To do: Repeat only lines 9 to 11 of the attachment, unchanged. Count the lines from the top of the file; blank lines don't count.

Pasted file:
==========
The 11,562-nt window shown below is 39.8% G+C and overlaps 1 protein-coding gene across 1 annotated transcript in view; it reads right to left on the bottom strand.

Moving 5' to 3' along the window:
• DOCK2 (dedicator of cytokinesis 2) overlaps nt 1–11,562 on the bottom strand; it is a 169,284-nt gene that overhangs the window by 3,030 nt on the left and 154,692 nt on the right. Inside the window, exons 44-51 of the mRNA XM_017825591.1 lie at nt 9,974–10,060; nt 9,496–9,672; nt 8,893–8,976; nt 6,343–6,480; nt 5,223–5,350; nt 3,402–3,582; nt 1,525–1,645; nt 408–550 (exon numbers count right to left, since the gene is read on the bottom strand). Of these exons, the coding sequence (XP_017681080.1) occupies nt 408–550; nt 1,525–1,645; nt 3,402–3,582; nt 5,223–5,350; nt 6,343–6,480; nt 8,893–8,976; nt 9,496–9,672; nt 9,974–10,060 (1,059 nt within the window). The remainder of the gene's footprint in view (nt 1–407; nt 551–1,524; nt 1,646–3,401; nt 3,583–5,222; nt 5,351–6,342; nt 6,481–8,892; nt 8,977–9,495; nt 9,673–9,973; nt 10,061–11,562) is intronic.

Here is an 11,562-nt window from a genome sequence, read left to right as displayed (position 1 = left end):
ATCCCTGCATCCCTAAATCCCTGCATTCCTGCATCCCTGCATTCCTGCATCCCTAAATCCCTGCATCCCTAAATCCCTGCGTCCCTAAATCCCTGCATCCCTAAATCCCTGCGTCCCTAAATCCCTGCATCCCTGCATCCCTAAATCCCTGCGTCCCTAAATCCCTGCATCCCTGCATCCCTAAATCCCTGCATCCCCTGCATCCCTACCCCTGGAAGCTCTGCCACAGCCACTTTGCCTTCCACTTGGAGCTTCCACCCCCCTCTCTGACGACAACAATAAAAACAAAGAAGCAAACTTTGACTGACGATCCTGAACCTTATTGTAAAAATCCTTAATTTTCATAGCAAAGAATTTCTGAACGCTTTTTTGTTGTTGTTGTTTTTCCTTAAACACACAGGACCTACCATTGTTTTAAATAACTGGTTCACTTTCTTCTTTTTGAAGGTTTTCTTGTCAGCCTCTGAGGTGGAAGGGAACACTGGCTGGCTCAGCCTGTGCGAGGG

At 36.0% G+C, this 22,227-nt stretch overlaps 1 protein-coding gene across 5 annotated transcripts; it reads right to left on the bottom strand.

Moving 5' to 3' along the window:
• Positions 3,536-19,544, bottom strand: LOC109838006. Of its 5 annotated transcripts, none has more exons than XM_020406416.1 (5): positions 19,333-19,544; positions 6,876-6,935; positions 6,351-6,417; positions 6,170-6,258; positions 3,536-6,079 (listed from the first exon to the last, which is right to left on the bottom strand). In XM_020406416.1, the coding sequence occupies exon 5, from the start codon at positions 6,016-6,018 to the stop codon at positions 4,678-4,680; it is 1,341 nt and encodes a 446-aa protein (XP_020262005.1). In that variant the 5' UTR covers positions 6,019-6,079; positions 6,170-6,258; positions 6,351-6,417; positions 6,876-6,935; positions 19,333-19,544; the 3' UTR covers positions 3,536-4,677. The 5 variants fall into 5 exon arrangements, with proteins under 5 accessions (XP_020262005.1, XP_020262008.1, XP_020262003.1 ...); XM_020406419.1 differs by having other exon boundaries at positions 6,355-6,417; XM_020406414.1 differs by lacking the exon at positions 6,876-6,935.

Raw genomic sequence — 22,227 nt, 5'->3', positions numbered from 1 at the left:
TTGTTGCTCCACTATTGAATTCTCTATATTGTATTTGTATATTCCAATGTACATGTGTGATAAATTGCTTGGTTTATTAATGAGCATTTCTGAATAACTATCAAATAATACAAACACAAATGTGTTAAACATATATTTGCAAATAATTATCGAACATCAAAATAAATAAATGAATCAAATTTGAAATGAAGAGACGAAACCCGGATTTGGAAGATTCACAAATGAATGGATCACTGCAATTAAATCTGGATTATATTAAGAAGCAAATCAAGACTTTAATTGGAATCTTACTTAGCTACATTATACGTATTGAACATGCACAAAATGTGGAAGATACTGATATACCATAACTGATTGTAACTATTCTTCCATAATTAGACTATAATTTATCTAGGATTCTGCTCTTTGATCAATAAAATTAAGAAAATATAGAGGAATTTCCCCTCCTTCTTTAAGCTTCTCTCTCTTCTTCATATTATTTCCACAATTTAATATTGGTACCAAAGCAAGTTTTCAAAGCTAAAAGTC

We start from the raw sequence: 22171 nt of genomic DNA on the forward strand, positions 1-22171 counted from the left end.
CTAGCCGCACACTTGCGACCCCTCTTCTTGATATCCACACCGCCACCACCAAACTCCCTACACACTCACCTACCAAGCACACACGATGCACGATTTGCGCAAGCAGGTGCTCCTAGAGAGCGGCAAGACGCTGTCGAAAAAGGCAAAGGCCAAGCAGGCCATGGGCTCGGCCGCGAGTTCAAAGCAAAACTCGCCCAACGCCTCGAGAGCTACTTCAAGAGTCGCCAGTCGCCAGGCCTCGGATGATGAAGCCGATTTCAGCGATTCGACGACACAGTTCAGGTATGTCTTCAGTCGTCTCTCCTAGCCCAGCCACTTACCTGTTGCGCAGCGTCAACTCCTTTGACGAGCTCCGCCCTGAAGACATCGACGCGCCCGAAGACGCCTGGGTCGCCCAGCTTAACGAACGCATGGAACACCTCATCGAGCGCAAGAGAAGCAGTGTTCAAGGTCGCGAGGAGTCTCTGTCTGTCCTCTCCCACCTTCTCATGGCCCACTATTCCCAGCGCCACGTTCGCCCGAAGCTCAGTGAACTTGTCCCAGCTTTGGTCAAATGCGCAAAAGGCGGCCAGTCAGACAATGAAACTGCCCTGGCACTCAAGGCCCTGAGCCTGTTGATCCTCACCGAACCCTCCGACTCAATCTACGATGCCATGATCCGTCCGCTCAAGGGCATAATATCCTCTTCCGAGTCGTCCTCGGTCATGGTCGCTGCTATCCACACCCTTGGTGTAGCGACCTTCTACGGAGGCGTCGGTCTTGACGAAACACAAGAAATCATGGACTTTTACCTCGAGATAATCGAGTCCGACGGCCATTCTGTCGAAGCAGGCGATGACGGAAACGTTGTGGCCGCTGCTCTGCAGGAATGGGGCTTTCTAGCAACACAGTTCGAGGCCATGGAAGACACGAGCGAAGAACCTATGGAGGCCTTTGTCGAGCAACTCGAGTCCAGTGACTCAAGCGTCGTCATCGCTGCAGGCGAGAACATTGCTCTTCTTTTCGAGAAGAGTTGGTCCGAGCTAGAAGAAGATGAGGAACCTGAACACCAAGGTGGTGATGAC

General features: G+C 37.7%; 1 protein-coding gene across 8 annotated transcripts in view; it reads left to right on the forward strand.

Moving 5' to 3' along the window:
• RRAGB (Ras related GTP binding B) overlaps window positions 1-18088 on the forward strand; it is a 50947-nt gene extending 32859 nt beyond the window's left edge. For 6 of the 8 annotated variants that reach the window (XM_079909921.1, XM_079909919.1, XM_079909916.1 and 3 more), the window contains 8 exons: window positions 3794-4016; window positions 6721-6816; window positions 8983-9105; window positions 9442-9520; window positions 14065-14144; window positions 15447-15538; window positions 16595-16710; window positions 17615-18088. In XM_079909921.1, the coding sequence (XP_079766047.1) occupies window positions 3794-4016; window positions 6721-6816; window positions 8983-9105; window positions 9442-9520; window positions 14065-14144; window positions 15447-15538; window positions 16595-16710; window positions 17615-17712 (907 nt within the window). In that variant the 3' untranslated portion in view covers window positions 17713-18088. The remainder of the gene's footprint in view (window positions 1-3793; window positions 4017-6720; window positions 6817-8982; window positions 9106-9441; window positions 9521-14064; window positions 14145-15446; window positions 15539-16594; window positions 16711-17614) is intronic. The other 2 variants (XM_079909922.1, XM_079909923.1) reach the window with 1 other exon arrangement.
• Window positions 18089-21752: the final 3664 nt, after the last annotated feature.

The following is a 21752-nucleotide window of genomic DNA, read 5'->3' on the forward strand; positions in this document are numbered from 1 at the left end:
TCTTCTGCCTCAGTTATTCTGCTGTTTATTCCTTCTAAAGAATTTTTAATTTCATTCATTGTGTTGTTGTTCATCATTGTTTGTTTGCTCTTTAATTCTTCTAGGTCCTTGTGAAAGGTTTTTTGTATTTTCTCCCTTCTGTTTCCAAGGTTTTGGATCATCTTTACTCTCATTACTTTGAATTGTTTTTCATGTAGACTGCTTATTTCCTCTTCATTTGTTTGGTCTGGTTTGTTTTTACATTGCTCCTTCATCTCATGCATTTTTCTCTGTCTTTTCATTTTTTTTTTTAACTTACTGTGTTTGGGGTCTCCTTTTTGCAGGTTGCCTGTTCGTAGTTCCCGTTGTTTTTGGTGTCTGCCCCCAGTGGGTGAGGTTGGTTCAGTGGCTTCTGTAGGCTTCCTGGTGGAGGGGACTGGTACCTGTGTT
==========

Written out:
Raw genomic sequence — 22,227 nt, 5'->3', positions numbered from 1 at the left:
TTGTTGCTCCACTATTGAATTCTCTATATTGTATTTGTATATTCCAATGTACATGTGTGATAAATTGCTTGGTTTATTAATGAGCATTTCTGAATAACTATCAAATAATACAAACACAAATGTGTTAAACATATATTTGCAAATAATTATCGAACATCAAAATAAATAAATGAATCAAATTTGAAATGAAGAGACGAAACCCGGATTTGGAAGATTCACAAATGAATGGATCACTGCAATTAAATCTGGATTATATTAAGAAGCAAATCAAGACTTTAATTGGAATCTTACTTAGCTACATTATACGTATTGAACATGCACAAAATGTGGAAGATACTGATATACCATAACTGATTGTAACTATTCTTCCATAATTAGACTATAATTTATCTAGGATTCTGCTCTTTGATCAATAAAATTAAGAAAATATAGAGGAATTTCCCCTCCTTCTTTAAGCTTCTCTCTCTTCTTCATATTATTTCCACAATTTAATATTGGTACCAAAGCAAGTTTTCAAAGCTAAAAGTC

We start from the raw sequence: 22171 nt of genomic DNA on the forward strand, positions 1-22171 counted from the left end.